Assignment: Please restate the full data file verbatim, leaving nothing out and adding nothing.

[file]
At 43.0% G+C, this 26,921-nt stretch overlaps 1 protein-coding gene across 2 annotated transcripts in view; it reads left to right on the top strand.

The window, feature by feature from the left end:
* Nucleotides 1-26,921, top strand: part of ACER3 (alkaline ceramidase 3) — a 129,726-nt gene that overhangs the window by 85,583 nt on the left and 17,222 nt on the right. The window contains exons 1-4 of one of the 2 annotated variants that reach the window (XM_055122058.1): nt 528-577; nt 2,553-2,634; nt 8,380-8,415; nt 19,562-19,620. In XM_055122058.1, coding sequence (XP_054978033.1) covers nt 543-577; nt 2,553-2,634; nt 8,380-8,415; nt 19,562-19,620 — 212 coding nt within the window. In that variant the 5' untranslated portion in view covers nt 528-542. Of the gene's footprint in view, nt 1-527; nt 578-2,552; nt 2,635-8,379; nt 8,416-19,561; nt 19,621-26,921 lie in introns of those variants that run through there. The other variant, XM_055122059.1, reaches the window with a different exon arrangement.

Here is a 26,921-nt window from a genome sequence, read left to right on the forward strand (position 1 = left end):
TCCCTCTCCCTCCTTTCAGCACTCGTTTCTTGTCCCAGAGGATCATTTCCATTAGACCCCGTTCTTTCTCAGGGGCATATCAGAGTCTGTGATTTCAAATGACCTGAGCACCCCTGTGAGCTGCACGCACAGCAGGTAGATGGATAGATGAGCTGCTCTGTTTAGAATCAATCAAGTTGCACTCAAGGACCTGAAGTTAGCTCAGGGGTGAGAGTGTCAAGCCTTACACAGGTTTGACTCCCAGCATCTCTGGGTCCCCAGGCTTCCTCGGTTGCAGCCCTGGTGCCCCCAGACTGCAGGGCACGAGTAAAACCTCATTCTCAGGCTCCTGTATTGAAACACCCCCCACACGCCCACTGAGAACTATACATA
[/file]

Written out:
At 43.0% G+C, this 26,921-nt stretch overlaps 1 protein-coding gene across 2 annotated transcripts in view; it reads left to right on the top strand.

The window, feature by feature from the left end:
* Nucleotides 1-26,921, top strand: part of ACER3 (alkaline ceramidase 3) — a 129,726-nt gene that overhangs the window by 85,583 nt on the left and 17,222 nt on the right. The window contains exons 1-4 of one of the 2 annotated variants that reach the window (XM_055122058.1): nt 528-577; nt 2,553-2,634; nt 8,380-8,415; nt 19,562-19,620. In XM_055122058.1, coding sequence (XP_054978033.1) covers nt 543-577; nt 2,553-2,634; nt 8,380-8,415; nt 19,562-19,620 — 212 coding nt within the window. In that variant the 5' untranslated portion in view covers nt 528-542. Of the gene's footprint in view, nt 1-527; nt 578-2,552; nt 2,635-8,379; nt 8,416-19,561; nt 19,621-26,921 lie in introns of those variants that run through there. The other variant, XM_055122059.1, reaches the window with a different exon arrangement.

Here is a 26,921-nt window from a genome sequence, read left to right on the forward strand (position 1 = left end):
TCCCTCTCCCTCCTTTCAGCACTCGTTTCTTGTCCCAGAGGATCATTTCCATTAGACCCCGTTCTTTCTCAGGGGCATATCAGAGTCTGTGATTTCAAATGACCTGAGCACCCCTGTGAGCTGCACGCACAGCAGGTAGATGGATAGATGAGCTGCTCTGTTTAGAATCAATCAAGTTGCACTCAAGGACCTGAAGTTAGCTCAGGGGTGAGAGTGTCAAGCCTTACACAGGTTTGACTCCCAGCATCTCTGGGTCCCCAGGCTTCCTCGGTTGCAGCCCTGGTGCCCCCAGACTGCAGGGCACGAGTAAAACCTCATTCTCAGGCTCCTGTATTGAAACACCCCCCACACGCCCACTGAGAACTATACATA